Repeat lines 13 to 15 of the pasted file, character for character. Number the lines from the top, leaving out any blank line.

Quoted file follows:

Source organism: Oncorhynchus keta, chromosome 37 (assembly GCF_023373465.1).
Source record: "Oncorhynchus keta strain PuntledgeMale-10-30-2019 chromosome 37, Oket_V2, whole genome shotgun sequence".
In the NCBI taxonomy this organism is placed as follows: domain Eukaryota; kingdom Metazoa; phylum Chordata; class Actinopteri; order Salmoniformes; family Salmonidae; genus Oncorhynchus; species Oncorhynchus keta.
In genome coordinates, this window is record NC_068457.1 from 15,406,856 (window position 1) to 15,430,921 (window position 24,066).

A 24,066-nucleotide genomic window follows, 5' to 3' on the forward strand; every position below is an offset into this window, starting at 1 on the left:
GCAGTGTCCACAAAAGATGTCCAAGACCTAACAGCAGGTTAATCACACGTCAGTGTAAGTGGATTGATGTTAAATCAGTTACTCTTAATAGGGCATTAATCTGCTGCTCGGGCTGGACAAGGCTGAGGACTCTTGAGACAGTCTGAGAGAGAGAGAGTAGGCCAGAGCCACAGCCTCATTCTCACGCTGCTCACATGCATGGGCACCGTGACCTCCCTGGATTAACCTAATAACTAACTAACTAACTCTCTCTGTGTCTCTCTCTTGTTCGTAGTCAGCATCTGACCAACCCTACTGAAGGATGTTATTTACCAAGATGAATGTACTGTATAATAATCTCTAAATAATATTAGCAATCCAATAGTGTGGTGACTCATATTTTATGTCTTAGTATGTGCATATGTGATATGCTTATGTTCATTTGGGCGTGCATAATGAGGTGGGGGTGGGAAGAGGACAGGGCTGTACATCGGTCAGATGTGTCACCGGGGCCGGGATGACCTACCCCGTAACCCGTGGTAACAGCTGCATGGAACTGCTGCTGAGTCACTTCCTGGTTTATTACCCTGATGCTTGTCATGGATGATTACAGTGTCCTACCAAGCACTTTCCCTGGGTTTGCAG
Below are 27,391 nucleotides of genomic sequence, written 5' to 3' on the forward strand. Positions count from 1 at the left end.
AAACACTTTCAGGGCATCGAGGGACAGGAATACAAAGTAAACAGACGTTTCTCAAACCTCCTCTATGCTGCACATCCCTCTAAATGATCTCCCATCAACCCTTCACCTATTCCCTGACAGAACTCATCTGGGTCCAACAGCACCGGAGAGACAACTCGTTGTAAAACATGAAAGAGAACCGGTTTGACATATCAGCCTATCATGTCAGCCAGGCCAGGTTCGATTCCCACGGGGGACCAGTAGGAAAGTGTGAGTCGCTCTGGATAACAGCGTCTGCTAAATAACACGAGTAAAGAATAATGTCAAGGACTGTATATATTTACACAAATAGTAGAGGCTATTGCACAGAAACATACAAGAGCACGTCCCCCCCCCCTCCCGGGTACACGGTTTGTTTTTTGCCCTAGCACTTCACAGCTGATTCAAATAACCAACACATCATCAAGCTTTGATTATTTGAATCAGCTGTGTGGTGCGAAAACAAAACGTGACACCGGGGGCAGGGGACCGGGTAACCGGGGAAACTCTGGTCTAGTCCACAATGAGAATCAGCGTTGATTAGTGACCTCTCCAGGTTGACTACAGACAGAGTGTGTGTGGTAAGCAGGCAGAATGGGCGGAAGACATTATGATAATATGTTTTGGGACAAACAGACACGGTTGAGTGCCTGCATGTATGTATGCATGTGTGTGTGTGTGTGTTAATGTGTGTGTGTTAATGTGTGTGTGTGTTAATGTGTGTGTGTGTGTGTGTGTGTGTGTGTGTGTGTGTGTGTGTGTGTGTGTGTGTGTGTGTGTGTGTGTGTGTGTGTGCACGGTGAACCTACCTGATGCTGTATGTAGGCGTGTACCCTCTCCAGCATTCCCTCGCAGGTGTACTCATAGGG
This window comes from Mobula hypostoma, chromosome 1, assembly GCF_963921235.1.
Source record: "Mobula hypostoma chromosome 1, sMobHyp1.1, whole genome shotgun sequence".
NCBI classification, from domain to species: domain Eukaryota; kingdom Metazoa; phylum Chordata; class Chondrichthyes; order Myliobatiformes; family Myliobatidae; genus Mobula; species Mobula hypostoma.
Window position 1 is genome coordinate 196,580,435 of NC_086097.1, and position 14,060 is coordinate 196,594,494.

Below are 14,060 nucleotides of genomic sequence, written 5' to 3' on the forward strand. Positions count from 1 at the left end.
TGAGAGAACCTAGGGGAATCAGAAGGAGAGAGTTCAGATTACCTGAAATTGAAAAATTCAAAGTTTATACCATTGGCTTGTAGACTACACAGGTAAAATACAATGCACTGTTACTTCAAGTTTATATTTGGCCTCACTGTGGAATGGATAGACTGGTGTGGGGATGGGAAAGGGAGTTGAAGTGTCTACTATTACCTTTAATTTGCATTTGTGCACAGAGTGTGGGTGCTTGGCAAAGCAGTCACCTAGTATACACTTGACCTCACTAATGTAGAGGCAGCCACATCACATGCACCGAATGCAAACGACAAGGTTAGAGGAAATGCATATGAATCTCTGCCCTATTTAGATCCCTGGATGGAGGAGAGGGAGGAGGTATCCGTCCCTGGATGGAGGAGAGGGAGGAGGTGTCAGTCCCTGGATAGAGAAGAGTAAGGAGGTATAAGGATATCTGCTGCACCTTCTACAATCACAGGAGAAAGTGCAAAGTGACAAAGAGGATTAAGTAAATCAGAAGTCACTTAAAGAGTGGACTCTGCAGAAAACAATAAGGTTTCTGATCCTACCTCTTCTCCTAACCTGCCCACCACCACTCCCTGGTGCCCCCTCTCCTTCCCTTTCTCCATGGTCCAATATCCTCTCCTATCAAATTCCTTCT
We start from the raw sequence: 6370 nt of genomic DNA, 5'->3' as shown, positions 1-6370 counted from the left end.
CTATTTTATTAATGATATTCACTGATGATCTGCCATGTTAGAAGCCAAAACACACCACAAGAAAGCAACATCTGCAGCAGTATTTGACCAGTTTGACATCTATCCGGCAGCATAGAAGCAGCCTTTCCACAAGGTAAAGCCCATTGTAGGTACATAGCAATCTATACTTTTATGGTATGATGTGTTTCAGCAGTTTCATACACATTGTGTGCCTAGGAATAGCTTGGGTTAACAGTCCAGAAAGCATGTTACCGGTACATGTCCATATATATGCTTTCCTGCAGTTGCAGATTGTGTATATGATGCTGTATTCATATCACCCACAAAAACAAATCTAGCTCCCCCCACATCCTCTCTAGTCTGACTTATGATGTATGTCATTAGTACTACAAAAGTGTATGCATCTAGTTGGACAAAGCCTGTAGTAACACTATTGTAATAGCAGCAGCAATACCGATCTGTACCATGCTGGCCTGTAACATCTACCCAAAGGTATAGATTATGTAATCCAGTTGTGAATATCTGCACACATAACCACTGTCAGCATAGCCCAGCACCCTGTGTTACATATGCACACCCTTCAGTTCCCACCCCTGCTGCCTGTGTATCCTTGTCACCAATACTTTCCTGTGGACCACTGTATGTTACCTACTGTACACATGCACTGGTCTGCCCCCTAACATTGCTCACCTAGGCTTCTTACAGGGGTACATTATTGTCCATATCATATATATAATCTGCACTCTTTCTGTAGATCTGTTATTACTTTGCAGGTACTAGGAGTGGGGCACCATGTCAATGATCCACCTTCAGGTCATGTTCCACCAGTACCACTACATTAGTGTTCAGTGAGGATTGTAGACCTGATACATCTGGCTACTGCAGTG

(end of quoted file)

Below are 14,060 nucleotides of genomic sequence, written 5' to 3' on the forward strand. Positions count from 1 at the left end.
TGAGAGAACCTAGGGGAATCAGAAGGAGAGAGTTCAGATTACCTGAAATTGAAAAATTCAAAGTTTATACCATTGGCTTGTAGACTACACAGGTAAAATACAATGCACTGTTACTTCAAGTTTATATTTGGCCTCACTGTGGAATGGATAGACTGGTGTGGGGATGGGAAAGGGAGTTGAAGTGTCTACTATTACCTTTAATTTGCATTTGTGCACAGAGTGTGGGTGCTTGGCAAAGCAGTCACCTAGTATACACTTGACCTCACTAATGTAGAGGCAGCCACATCACATGCACCGAATGCAAACGACAAGGTTAGAGGAAATGCATATGAATCTCTGCCCTATTTAGATCCCTGGATGGAGGAGAGGGAGGAGGTATCCGTCCCTGGATGGAGGAGAGGGAGGAGGTGTCAGTCCCTGGATAGAGAAGAGTAAGGAGGTATAAGGATATCTGCTGCACCTTCTACAATCACAGGAGAAAGTGCAAAGTGACAAAGAGGATTAAGTAAATCAGAAGTCACTTAAAGAGTGGACTCTGCAGAAAACAATAAGGTTTCTGATCCTACCTCTTCTCCTAACCTGCCCACCACCACTCCCTGGTGCCCCCTCTCCTTCCCTTTCTCCATGGTCCAATATCCTCTCCTATCAAATTCCTTCT
We start from the raw sequence: 6370 nt of genomic DNA, 5'->3' as shown, positions 1-6370 counted from the left end.